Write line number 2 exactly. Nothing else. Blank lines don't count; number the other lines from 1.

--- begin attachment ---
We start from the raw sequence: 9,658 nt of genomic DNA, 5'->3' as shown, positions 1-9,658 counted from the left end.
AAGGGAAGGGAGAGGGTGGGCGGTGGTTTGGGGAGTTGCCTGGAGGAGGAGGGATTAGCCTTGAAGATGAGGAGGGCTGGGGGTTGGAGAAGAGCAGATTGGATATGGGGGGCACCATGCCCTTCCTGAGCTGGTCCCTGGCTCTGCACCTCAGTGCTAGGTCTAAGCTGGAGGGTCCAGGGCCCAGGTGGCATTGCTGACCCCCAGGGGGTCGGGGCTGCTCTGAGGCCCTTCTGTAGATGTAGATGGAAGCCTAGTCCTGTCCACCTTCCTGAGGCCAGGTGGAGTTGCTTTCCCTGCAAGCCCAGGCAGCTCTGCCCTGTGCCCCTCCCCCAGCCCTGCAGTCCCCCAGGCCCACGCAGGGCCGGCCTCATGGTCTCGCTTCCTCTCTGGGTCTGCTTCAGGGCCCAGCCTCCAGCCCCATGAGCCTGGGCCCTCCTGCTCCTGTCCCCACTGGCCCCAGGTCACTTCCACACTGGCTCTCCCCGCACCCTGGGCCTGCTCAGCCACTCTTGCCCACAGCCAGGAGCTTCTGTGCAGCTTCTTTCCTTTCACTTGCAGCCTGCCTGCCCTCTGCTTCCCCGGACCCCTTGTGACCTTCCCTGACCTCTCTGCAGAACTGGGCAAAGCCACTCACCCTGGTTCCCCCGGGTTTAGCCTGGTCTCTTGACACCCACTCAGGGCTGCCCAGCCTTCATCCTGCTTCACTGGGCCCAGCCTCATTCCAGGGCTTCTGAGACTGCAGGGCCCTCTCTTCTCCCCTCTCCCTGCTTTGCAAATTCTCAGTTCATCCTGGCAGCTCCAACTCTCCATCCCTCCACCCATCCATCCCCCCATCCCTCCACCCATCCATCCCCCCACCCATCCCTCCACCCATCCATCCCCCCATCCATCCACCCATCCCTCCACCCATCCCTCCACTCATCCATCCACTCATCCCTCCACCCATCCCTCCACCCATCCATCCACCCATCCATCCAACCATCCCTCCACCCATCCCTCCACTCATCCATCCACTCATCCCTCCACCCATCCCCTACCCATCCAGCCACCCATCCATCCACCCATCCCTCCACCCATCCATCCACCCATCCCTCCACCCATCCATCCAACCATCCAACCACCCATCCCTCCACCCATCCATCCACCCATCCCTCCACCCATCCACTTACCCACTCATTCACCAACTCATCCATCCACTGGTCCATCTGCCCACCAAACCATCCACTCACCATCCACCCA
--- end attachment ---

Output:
AAGGGAAGGGAGAGGGTGGGCGGTGGTTTGGGGAGTTGCCTGGAGGAGGAGGGATTAGCCTTGAAGATGAGGAGGGCTGGGGGTTGGAGAAGAGCAGATTGGATATGGGGGGCACCATGCCCTTCCTGAGCTGGTCCCTGGCTCTGCACCTCAGTGCTAGGTCTAAGCTGGAGGGTCCAGGGCCCAGGTGGCATTGCTGACCCCCAGGGGGTCGGGGCTGCTCTGAGGCCCTTCTGTAGATGTAGATGGAAGCCTAGTCCTGTCCACCTTCCTGAGGCCAGGTGGAGTTGCTTTCCCTGCAAGCCCAGGCAGCTCTGCCCTGTGCCCCTCCCCCAGCCCTGCAGTCCCCCAGGCCCACGCAGGGCCGGCCTCATGGTCTCGCTTCCTCTCTGGGTCTGCTTCAGGGCCCAGCCTCCAGCCCCATGAGCCTGGGCCCTCCTGCTCCTGTCCCCACTGGCCCCAGGTCACTTCCACACTGGCTCTCCCCGCACCCTGGGCCTGCTCAGCCACTCTTGCCCACAGCCAGGAGCTTCTGTGCAGCTTCTTTCCTTTCACTTGCAGCCTGCCTGCCCTCTGCTTCCCCGGACCCCTTGTGACCTTCCCTGACCTCTCTGCAGAACTGGGCAAAGCCACTCACCCTGGTTCCCCCGGGTTTAGCCTGGTCTCTTGACACCCACTCAGGGCTGCCCAGCCTTCATCCTGCTTCACTGGGCCCAGCCTCATTCCAGGGCTTCTGAGACTGCAGGGCCCTCTCTTCTCCCCTCTCCCTGCTTTGCAAATTCTCAGTTCATCCTGGCAGCTCCAACTCTCCATCCCTCCACCCATCCATCCCCCCATCCCTCCACCCATCCATCCCCCCACCCATCCCTCCACCCATCCATCCCCCCATCCATCCACCCATCCCTCCACCCATCCCTCCACTCATCCATCCACTCATCCCTCCACCCATCCCTCCACCCATCCATCCACCCATCCATCCAACCATCCCTCCACCCATCCCTCCACTCATCCATCCACTCATCCCTCCACCCATCCCCTACCCATCCAGCCACCCATCCATCCACCCATCCCTCCACCCATCCATCCACCCATCCCTCCACCCATCCATCCAACCATCCAACCACCCATCCCTCCACCCATCCATCCACCCATCCCTCCACCCATCCACTTACCCACTCATTCACCAACTCATCCATCCACTGGTCCATCTGCCCACCAAACCATCCACTCACCATCCACCCA